West End recovery & staff shortages
Businesses across London have been facing recruitment and staffing issues for several years, particularly in the hospitality, leisure and cultural sectors.
The latest official figures from the Office for National Statistics this week show there were 173,000 vacancies in the hospitality sector across the UK last month, many in the capital which is an issue that is unfortunately hindering the post-pandemic recovery.
To understand the impact on West End businesses, Heart of London Business Alliance conducted a survey to determine the scale of the issue and how we can best support our members to combat the severe shortages of workers that are preventing those businesses from reaching their full potential.
We would like to thank those that took the time to respond, putting us in a strong position to continue to advocate on behalf of the West End and influence political decision-makers.
The survey of employers who represent over 5,000 paid positions has revealed an average loss of 20% in sales due to staff shortages as well as an average of 19% of jobs currently unfilled, with the principal reasons being cited as a pure lack of applicants (both from the UK and internationally), jobs not meeting pay expectations, and the cost of living in London.
The survey results suggest that the situation facing the hospitality sector in the West End is more dire than the national picture. UKHospitality carried out a nationwide survey of hospitality businesses earlier this year that revealed an average of 15% of positions are currently vacant and open for application, and on average, 16% of sales are being lost as a result of staff shortages.
The most common answer in response to being asked what would meaningfully help fill staff shortages was for the introduction of a visa not covered by the points-based system, specifically targeting hospitality jobs but expansion of the Youth Mobility Scheme to more countries and amending the points-based immigration system to consider sectors with acute shortages.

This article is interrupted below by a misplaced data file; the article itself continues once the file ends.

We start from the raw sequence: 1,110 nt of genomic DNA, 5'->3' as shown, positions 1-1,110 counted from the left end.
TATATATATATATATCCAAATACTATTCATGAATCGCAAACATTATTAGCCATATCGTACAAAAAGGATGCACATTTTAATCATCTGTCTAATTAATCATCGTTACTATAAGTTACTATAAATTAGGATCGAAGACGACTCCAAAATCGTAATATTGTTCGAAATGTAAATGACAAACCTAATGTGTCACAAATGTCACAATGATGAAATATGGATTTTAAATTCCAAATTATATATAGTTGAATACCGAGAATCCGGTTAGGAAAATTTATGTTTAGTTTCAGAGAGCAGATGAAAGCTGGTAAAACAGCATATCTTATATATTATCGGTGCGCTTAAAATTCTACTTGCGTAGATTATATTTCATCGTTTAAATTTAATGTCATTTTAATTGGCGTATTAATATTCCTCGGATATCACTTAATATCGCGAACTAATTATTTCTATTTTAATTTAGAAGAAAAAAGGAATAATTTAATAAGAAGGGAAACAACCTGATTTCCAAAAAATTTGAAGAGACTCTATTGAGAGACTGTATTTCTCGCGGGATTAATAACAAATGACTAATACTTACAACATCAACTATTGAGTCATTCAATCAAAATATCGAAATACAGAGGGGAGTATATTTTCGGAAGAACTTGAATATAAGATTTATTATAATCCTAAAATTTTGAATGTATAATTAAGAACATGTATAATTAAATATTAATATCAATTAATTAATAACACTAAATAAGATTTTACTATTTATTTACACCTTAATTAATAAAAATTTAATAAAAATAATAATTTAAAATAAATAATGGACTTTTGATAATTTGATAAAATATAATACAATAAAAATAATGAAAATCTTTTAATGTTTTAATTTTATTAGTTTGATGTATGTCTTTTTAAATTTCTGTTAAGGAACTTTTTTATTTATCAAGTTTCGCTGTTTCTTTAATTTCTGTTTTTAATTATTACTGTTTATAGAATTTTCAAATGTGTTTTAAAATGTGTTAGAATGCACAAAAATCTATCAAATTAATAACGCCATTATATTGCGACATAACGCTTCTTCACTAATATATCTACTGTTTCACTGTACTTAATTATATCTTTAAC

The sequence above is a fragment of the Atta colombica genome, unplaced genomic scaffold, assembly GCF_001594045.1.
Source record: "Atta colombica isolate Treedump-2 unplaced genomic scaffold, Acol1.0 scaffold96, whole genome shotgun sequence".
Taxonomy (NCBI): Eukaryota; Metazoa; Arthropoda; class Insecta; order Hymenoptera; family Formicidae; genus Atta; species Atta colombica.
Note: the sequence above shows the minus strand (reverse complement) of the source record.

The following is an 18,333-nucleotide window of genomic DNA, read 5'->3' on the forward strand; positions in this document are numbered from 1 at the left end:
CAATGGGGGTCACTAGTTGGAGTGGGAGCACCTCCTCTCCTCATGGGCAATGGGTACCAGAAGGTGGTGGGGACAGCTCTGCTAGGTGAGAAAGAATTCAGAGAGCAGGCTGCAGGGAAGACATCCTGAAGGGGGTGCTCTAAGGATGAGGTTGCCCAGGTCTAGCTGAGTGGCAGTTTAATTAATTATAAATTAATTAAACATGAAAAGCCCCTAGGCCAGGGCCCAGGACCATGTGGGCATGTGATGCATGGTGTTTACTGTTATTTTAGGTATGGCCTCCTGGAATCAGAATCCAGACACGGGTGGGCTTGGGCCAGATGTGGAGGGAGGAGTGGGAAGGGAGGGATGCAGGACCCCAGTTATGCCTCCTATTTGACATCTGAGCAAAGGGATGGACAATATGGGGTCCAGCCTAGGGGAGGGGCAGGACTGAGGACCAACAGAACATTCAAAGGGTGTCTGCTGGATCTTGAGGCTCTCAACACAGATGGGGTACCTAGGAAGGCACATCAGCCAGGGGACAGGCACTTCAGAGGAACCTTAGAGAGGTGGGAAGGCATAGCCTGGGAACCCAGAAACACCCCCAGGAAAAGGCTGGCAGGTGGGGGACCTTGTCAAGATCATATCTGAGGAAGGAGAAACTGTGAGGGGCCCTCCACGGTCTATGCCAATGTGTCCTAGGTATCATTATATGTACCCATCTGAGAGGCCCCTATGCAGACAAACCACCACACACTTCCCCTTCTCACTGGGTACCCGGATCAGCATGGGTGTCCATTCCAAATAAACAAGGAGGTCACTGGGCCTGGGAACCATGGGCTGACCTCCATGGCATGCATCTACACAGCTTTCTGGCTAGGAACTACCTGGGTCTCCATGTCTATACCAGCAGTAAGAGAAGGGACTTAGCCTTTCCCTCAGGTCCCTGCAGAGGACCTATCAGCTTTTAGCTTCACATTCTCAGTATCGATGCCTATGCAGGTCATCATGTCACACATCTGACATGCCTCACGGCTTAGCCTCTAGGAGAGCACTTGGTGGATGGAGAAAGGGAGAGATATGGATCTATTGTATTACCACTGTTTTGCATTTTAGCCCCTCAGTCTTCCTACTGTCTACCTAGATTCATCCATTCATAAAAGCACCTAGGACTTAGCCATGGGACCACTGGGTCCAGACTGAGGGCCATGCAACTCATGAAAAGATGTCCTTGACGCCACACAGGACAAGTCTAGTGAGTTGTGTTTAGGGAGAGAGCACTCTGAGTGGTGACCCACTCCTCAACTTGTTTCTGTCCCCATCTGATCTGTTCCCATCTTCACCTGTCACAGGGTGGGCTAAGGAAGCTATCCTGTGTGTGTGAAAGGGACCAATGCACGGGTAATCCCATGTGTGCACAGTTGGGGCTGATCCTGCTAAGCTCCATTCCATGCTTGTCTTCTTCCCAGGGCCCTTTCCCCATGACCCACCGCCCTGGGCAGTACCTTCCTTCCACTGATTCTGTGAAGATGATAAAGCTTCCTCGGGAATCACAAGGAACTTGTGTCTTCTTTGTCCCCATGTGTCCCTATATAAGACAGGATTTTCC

Employers are also calling for a national marketing campaign to promote the sector and opportunities within it, and for greater support for transport to and from work, including a roadmap for further extensions to the Night Tube and rationalising transport fares for workers in hospitality.
Ros Morgan, Chief Executive, Heart of London Business Alliance, said:
“A thriving London is good for the rest of the UK, and the West End should be at the very heart of the nation’s economic recovery.
“But, as London gets back to business, recruitment has become an existential issue facing the West End’s hospitality sector. We are seeing businesses unable to open their doors, not because of a lack of demand but because of a lack of staff. It’s like another lockdown for businesses, but this time without support from Government.
“The hospitality sector is making huge efforts to attract domestic workers, including through higher wages, but there is a real fear that the numbers just will not be enough. That’s why action is urgently needed from Government, through reforms to boost the number of overseas as well as domestic applicants.
Lack of staff is already hindering the post-pandemic recovery and so we urge the candidates aspiring to lead the Conservative Party to pledge to take the practical, pragmatic steps needed to alleviate this shortage and secure the future of the most diverse, energetic and cutting-edge destination in the world.”
We would like to thank those that took the time to fill in the survey to allow us to advocate on your behalf.
The full results of the survey can be found here.
For assistance on recruitment, the Westminster Hospitality and Leisure Recruitment Service is a £1m scheme funded by Westminster City Council which has been set up to help fill vacancies in London’s West End.